Moreover, the authors underlined the importance of performing EUS-FNB even for gastric SMTs <2 cm. It appears that EUS features were not taken into account to gauge the decision whether to perform EUS-FNB or not. While this strategy could be beneficial in detecting those benign SMTs not requiring further follow-up, on the other hand, internal growth is observed in <5% of GISTs,[4] suggesting a malignant behavior only in rare cases. Therefore, EUS-FNB for small GISTs, irrespective of imaging features or performed outside clinical studies, could be interpreted as overtreatment.

Another study published in this journal by the same authors enrolling a larger number of patients (157 vs. 52 in the present study) showed that contrast-enhanced harmonic EUS could help in defining the SMTs nature. The hyper-enhanced pattern of the SMTs predicted GISTs with an 82.2% diagnostic accuracy,[5] which is comparable to the accuracy obtained by the histological assessment with EUS-FNB in the present study (81.6%).

In our opinion, the management of patients with SMTs should be as less invasive as possible and based on a cost/benefit ratio. Since EUS-FNB is more invasive and expensive compared to EUS with CH-EUS, imaging follow-up is still a valid option for gastric SMTs with benign features. Instead, it should always be pursued in those gastric SMTs showing either indeterminate features or suspicion of GISTs requiring neoadjuvant therapy. The authors should be commended in demonstrating that a 20 G EUS-FNB core trap needle is a useful tool to select the optimal management on an individual basis.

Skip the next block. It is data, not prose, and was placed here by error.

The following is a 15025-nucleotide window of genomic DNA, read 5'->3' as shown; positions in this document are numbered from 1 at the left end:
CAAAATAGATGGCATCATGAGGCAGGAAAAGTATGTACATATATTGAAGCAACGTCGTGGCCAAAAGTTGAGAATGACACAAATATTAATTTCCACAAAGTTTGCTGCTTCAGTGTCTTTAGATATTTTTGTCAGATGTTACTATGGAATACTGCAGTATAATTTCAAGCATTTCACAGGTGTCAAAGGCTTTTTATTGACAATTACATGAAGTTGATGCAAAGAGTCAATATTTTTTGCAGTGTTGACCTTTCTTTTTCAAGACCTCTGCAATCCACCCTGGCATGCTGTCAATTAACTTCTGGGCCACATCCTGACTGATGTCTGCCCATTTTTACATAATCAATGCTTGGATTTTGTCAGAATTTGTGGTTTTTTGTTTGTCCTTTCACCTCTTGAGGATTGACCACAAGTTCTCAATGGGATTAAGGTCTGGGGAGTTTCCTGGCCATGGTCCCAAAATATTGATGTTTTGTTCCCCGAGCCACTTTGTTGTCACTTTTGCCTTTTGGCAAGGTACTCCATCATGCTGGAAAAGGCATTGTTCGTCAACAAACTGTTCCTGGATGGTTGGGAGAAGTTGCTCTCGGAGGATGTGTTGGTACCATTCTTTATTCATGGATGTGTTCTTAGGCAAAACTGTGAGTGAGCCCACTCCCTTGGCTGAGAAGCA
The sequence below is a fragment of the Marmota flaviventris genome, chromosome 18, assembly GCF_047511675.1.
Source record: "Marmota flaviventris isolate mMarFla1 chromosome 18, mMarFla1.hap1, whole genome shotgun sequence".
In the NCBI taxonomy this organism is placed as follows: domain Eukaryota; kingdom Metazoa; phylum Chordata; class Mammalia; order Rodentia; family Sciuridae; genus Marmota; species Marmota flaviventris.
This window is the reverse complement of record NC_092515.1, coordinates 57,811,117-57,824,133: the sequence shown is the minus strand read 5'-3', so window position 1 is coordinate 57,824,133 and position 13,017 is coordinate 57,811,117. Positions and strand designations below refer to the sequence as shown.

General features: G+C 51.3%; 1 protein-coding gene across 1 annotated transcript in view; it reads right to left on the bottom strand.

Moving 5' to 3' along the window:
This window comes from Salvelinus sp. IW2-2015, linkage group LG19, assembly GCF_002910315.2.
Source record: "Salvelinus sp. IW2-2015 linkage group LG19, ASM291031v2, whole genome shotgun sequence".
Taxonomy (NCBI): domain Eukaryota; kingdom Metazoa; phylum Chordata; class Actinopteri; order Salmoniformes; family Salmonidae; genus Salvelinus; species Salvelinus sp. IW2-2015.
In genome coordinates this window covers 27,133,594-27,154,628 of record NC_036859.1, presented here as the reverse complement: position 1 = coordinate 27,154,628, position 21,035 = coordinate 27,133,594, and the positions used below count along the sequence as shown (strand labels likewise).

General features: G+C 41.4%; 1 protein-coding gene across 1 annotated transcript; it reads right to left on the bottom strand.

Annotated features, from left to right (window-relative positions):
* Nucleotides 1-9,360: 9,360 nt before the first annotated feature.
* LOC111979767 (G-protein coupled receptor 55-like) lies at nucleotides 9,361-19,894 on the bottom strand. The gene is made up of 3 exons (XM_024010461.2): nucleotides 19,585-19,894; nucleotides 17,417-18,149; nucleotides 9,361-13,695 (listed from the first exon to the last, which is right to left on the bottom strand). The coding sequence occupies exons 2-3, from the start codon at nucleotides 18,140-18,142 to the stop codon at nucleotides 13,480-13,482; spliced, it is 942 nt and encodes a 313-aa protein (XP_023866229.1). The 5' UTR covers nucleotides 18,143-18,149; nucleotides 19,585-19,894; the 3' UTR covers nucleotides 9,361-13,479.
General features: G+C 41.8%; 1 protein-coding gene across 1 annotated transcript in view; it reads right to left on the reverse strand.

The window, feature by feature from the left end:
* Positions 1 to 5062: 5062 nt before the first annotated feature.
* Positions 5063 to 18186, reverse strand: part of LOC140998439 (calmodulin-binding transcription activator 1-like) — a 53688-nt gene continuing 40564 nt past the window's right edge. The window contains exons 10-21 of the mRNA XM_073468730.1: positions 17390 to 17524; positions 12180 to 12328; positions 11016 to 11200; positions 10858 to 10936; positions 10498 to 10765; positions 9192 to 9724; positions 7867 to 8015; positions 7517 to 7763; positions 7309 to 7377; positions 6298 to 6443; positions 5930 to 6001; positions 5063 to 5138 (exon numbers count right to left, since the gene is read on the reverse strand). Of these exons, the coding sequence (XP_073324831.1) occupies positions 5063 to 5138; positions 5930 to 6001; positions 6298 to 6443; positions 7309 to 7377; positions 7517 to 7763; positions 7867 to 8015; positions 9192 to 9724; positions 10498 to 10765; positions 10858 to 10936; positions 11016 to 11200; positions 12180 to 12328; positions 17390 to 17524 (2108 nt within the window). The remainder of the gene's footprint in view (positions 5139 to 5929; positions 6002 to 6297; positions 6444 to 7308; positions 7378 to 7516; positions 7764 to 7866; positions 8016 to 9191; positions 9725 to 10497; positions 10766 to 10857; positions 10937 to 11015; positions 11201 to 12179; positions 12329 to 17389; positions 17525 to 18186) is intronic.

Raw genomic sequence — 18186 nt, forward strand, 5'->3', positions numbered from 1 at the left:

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Conflicts of interest

Pietro Fusaroli is a senior associate editor of the journal. The article was subject to the journal's standard procedures, with peer review handled independently of this editor and his research groups.

  References Top

Kamata K, Kurita A, Yasukawa S, et al. Utility of a 20G needle with a core trap in EUS-guided fine-needle biopsy for gastric submucosal tumors: A multicentric prospective trial. Endosc Ultrasound 2021;10:134-40.  Back to cited text no. 1
Standards of Practice Committee, Faulx AL, Kothari S, Acosta RD, et al. The role of endoscopy in subepithelial lesions of the GI tract. Gastrointest Endosc 2017;85:1117-32.  Back to cited text no. 2
Nishida T, Hirota S, Yanagisawa A, et al. Clinical practice guidelines for gastrointestinal stromal tumor (GIST) in Japan: English version. Int J Clin Oncol 2008;13:416-30.  Back to cited text no. 3
Catena F, Di Battista M, Ansaloni L, et al. Microscopic margins of resection influence primary gastrointestinal stromal tumor survival. Onkologie 2012;35:645-8.  Back to cited text no. 4
Kamata K, Takenaka M, Kitano M, et al. Contrast-enhanced harmonic endoscopic ultrasonography for differential diagnosis of submucosal tumors of the upper gastrointestinal tract. J Gastroenterol Hepatol 2017;32:1686-92.  Back to cited text no. 5